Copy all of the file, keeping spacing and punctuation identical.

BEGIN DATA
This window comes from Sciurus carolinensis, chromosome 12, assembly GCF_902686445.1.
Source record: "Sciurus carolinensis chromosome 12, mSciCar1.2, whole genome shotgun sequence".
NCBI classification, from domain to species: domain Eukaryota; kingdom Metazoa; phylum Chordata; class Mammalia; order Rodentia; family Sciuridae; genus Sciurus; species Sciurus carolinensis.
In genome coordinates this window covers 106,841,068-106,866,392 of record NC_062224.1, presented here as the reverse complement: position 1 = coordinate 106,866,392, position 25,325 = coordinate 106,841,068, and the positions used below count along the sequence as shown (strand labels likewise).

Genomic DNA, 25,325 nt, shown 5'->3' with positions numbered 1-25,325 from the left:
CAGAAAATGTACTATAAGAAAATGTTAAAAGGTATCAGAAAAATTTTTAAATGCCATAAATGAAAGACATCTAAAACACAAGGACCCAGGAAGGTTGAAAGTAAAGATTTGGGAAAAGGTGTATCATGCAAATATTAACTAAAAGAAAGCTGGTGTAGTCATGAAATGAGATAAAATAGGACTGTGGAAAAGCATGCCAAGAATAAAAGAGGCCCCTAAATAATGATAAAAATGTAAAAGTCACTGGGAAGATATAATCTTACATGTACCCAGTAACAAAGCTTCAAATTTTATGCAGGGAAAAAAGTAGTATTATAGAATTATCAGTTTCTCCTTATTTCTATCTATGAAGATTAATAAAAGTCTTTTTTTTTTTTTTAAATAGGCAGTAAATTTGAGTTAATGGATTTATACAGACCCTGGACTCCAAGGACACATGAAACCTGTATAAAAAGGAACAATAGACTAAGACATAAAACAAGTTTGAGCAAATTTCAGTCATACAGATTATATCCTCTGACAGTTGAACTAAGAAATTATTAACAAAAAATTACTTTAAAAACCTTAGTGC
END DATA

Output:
This window comes from Sciurus carolinensis, chromosome 12, assembly GCF_902686445.1.
Source record: "Sciurus carolinensis chromosome 12, mSciCar1.2, whole genome shotgun sequence".
NCBI classification, from domain to species: domain Eukaryota; kingdom Metazoa; phylum Chordata; class Mammalia; order Rodentia; family Sciuridae; genus Sciurus; species Sciurus carolinensis.
In genome coordinates this window covers 106,841,068-106,866,392 of record NC_062224.1, presented here as the reverse complement: position 1 = coordinate 106,866,392, position 25,325 = coordinate 106,841,068, and the positions used below count along the sequence as shown (strand labels likewise).

Genomic DNA, 25,325 nt, shown 5'->3' with positions numbered 1-25,325 from the left:
CAGAAAATGTACTATAAGAAAATGTTAAAAGGTATCAGAAAAATTTTTAAATGCCATAAATGAAAGACATCTAAAACACAAGGACCCAGGAAGGTTGAAAGTAAAGATTTGGGAAAAGGTGTATCATGCAAATATTAACTAAAAGAAAGCTGGTGTAGTCATGAAATGAGATAAAATAGGACTGTGGAAAAGCATGCCAAGAATAAAAGAGGCCCCTAAATAATGATAAAAATGTAAAAGTCACTGGGAAGATATAATCTTACATGTACCCAGTAACAAAGCTTCAAATTTTATGCAGGGAAAAAAGTAGTATTATAGAATTATCAGTTTCTCCTTATTTCTATCTATGAAGATTAATAAAAGTCTTTTTTTTTTTTTTAAATAGGCAGTAAATTTGAGTTAATGGATTTATACAGACCCTGGACTCCAAGGACACATGAAACCTGTATAAAAAGGAACAATAGACTAAGACATAAAACAAGTTTGAGCAAATTTCAGTCATACAGATTATATCCTCTGACAGTTGAACTAAGAAATTATTAACAAAAAATTACTTTAAAAACCTTAGTGC